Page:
Ag Trade: Ports in the Gulf Show Signs of Life Post-Ida, Export Volumes Still Below Normal

Reuters writer Julie Ingwersen reported earlier this week that, “U.S. grain exports increased last week as shippers along the Louisiana Gulf Coast recovered from flooding and widespread power outages caused by Hurricane Ida’s Aug. 29 landfall, but volumes were much lower than normal, preliminary data showed on Monday.

“Just seven export vessels were loaded with grain and soybeans at Louisiana Gulf Coast terminals in the week ended Sept. 16, down from 23 vessels in the same week last year, U.S. Department of Agriculture (USDA) data showed.

Ida crippled overseas grain shipments weeks before the start of the Midwest harvest and the busiest period for U.S. crop exports, sending export prices soaring and stoking global worries about food inflation.”

The Reuters article noted that, “Weekly USDA grain inspections data, an early indicator of shipments abroad, showed the volume of corn weighed and certified for export last week reached 403,104 tonnes, up from the previous week’s revised tally of 159,429 tonnes, an 8-1/2 year low.”

Ms. Ingwersen added that, “The USDA said 199,849 tonnes of corn and 150,272 tonnes of soybeans in the latest week were inspected along the Louisiana Gulf Coast. The figures marked an improvement from the prior week, when no grain was inspected at the busiest outlet for U.S. crops.

Still, for corn, the latest figure was down about 48% from the year-ago inspections figure of 768,084 tonnes.

Dow Jones writer Kirk Maltais reported earlier this week that, “The USDA said Monday that grain export inspections have rebounded in the past week, with ports in the Gulf damaged by Hurricane Ida beginning to show signs of life. In this week’s report, the USDA said that for the week ended September 16 corn export inspections totaled 403,104 metric tons, soybean inspections totaled 275,169 tons, and wheat inspections totaled 563,390 tons.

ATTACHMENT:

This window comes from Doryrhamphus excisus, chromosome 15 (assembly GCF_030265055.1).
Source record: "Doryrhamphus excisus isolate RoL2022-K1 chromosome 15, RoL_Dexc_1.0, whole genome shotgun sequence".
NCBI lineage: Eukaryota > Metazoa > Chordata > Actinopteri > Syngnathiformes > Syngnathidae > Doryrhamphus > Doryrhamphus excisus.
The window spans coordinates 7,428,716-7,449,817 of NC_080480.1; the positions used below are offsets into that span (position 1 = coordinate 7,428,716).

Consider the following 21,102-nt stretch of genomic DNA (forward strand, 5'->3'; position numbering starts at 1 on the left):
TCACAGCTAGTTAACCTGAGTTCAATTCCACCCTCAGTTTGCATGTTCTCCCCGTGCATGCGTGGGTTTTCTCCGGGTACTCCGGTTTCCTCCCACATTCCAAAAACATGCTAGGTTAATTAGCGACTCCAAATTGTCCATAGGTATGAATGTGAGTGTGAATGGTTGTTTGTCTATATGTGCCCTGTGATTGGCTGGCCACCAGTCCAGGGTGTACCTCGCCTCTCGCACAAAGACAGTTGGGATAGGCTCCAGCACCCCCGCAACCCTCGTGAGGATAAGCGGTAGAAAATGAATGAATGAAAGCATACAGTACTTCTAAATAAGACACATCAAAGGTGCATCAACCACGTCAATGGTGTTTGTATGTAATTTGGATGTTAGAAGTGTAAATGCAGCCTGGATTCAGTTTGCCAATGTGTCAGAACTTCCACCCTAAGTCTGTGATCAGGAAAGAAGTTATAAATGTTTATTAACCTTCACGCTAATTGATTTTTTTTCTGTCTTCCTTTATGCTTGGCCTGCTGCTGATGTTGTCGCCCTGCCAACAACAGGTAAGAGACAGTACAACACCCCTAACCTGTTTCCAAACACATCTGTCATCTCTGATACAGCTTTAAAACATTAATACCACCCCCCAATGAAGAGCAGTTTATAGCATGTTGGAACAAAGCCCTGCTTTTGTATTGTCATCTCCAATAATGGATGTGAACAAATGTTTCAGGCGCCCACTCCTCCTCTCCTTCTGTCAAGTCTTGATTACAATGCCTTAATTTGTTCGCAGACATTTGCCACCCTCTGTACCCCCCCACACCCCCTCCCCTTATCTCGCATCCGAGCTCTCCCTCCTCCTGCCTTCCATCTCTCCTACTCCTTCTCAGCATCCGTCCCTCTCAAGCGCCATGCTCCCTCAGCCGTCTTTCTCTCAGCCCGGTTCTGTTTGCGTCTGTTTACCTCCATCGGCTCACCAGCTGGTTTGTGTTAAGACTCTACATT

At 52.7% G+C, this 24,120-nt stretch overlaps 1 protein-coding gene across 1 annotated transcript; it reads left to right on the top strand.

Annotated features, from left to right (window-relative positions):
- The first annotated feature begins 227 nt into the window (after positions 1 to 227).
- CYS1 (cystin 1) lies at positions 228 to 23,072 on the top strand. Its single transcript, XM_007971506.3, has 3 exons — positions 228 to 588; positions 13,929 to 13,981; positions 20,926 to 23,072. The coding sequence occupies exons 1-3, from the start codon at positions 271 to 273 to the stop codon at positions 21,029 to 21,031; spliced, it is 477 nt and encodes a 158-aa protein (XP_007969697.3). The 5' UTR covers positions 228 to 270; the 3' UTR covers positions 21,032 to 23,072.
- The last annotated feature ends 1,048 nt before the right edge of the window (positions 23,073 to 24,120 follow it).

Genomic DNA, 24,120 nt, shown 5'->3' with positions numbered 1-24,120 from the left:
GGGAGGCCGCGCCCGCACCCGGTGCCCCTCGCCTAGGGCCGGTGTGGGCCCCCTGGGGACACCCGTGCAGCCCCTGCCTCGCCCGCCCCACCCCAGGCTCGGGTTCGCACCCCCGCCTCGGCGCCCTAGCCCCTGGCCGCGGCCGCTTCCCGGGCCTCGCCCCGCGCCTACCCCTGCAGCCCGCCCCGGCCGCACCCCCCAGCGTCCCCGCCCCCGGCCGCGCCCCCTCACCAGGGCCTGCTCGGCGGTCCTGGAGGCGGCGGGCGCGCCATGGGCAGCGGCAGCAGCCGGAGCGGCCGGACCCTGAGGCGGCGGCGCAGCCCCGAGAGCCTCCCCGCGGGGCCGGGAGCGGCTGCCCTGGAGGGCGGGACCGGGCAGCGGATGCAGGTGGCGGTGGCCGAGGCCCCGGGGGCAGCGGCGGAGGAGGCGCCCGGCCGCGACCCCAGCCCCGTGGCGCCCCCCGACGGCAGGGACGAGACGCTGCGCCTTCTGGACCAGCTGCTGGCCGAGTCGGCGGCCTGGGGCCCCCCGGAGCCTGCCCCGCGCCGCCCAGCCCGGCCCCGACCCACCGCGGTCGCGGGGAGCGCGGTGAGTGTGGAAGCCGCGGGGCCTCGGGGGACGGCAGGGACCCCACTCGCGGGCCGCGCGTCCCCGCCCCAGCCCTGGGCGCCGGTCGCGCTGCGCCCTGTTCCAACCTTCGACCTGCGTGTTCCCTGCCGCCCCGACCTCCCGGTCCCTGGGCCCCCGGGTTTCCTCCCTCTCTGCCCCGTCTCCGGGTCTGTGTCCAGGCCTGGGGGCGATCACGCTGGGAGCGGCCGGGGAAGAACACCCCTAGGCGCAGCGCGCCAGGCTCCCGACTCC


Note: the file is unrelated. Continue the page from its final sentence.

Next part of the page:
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“For corn and soybeans, their totals are sharply higher from last week’s figures. China was a big destination for U.S. corn this week, with shipments totaling 140,245 tons, second only to Mexico. China was also a leading destination for U.S. wheat and soybeans.”

Meanwhile, a separate Reuters News article this week reported that, “China’s August soybean imports from Brazil rose 10.9% from the same month last year, customs data showed on Monday, while shipments from the United States fell sharply.

“China, the world’s top importer of soybeans, brought in 9.04 million tonnes of the oilseed from Brazil in August, up from 8.15 million tonnes a year earlier, data from the General Administration of Customs showed.”

The Reuters article noted that, “In contrast, imports from the United States last month fell to 17,575 tonnes, down 89.4% from 166,370 tonnes in August 2020.”

“Overall, China imported 9.49 million tonnes of soybeans in August, slightly down from 9.6 million tonnes a earlier,” the Reuters article said.




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